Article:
06 Dec A Contemporary Chanukah Message
The Torah reveals a fascinating understanding about the concept of time to us. Time is not – as most people assume – a continuous line. Rather, Hashem created one year that is the fabric of time that we use over and over again. Thus, we can understand the deeper meaning of the blessing – She’oso nisim la’avoseinu, bayomim haheim baz’man hazeh—that Hashem made miracles for our ancestors in those days with THIS TIME.” For, on Chanukah, 5774, we are using the very same time that the Macabees had in their miraculous victory over the Syrian-Greeks.
This is why certain times of the year have special potency in them. The month of Adar is an especial time to litigate with a gentile since, in that very fabric of time, we had the remarkable success over Haman and his cohorts. Similarly, Elul is a time for repentance since it was, at that precise time, that we did tshuva for the sin of the golden calf. So too, the month of Av is a time of danger and wariness for Klal Yisroel since it was then that we experienced the destruction of the two temples and so many other horrific tragedies. As we celebrate Chanukah, let us analyze what special power is invested in these eight days of the Holy Jewish calendar.
In Masechtas Shabbos, the Gemora gives us a clear answer. It teaches that the Sages of the time [one year after the miracle—so that they could determine with their sensitive antennae—what lingered from the miracle and what had impressed been upon the fabric of time] enacted the Eight Days of Chanukah for Hallel and Hoda’ah, for Praise and Thanksgiving. Literally, this means the saying of Hallel, and the inclusion of Al Hanisim in the Shemone Esrei and in our Bentching.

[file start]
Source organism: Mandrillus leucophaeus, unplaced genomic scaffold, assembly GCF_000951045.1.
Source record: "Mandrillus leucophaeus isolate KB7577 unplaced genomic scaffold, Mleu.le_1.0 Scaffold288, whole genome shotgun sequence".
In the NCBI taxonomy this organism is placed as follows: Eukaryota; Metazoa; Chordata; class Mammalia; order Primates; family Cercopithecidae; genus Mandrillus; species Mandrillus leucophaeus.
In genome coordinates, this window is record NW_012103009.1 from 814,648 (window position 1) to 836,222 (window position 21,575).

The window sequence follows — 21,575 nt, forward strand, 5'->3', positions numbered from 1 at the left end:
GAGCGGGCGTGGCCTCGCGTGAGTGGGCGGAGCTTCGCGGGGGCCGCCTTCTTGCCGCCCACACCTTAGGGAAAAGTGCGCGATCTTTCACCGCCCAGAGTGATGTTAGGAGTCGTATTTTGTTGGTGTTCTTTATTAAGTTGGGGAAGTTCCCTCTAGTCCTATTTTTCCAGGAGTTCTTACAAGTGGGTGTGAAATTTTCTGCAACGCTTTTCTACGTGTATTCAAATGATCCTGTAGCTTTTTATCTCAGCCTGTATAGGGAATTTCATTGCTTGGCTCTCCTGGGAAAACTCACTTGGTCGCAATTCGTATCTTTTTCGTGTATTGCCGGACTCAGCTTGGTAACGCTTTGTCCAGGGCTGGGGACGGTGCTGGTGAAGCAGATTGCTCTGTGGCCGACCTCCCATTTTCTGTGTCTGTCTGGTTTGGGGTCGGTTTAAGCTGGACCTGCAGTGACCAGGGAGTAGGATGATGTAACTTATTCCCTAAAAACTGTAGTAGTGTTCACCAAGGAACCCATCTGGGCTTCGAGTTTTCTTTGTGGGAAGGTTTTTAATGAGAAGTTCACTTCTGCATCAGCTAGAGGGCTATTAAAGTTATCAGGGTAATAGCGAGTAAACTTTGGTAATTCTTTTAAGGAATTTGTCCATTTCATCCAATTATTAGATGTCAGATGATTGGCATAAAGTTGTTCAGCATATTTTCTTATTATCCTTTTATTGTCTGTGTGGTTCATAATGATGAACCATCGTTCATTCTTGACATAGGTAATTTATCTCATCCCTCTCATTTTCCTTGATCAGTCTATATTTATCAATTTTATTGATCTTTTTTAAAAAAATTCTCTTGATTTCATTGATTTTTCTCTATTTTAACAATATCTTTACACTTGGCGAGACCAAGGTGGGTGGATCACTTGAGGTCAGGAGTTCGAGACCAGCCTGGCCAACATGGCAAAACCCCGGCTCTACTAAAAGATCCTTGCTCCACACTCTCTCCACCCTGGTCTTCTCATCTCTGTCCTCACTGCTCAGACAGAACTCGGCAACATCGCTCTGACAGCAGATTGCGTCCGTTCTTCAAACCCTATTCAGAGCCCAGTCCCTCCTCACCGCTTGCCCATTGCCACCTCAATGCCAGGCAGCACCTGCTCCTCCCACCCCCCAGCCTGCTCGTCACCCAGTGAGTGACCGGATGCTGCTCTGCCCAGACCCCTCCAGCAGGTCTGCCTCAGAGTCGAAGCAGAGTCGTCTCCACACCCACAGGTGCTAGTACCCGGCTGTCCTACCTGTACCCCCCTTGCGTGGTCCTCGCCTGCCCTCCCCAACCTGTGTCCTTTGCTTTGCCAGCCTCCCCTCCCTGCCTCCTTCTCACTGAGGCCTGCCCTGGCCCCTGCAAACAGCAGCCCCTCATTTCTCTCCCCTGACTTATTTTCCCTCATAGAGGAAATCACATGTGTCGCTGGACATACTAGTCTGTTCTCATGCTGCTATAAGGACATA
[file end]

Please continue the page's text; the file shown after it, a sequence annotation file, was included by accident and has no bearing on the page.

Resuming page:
Both the Kedushas Levi and the Sfas Emes teach us a fundamental understanding of Chanukah when they say that from this Gemora we see that the time period of Chanukah is a glorious opportunity for one to improve and excel in the area of prayer. Thus, in a very real way, we can call Chanukah the ‘Festival of the Heart’ since, as we know the Gemora tells us, “Eizehu avodah shehi b’lev? Hevei omer zu tefilah — What is the service of the Heart? It is prayer.” Thus, on Chanukah, a word whose very root is chinuch – which means to educate, it is a time to inculcate our families with the all-important lesson of taking out time to give thanks to Hashem.
The special Shir shel Chanukah, the Song of Chanukah, which we say every day is the psalm, ‘Mizmor – shir chanukas HaBais L’Dovid.’ In this psalm, we say how the very meaning of our life has value because of our prayer to Hashem. Thus, we say to Hashem, “Ma betza b’domi b’rid’ti el shochas — What profit would there be in my blood if I go down in the pit? Hayodecha ofor — Would the dust know You? Hayagid Amitecha — Would it relate Your truth?”
This is one of the reasons why the month is called Kislev – for the word Kislev is an anagram for the letters ‘sach lo.’ On the one hand, this means, ‘To gaze at thirty-six,’ (since the word ‘lo,’ spelled lamed  – vav , is numerically thirty-six). This is fascinating since the sum total of all the Chanukah candles used on all the nights together is thirty-six. But ‘sach lo’ also means, ‘To look to Him,” namely to G-d, and it emphasizes the message of better connectivity with Hashem during this time of the year. Similarly, the sign of the zodiac of the month of Chanukah is the rainbow, which was given to us because of Noach’s prayers as a divine sign for us to think about Hashem and improve our ways.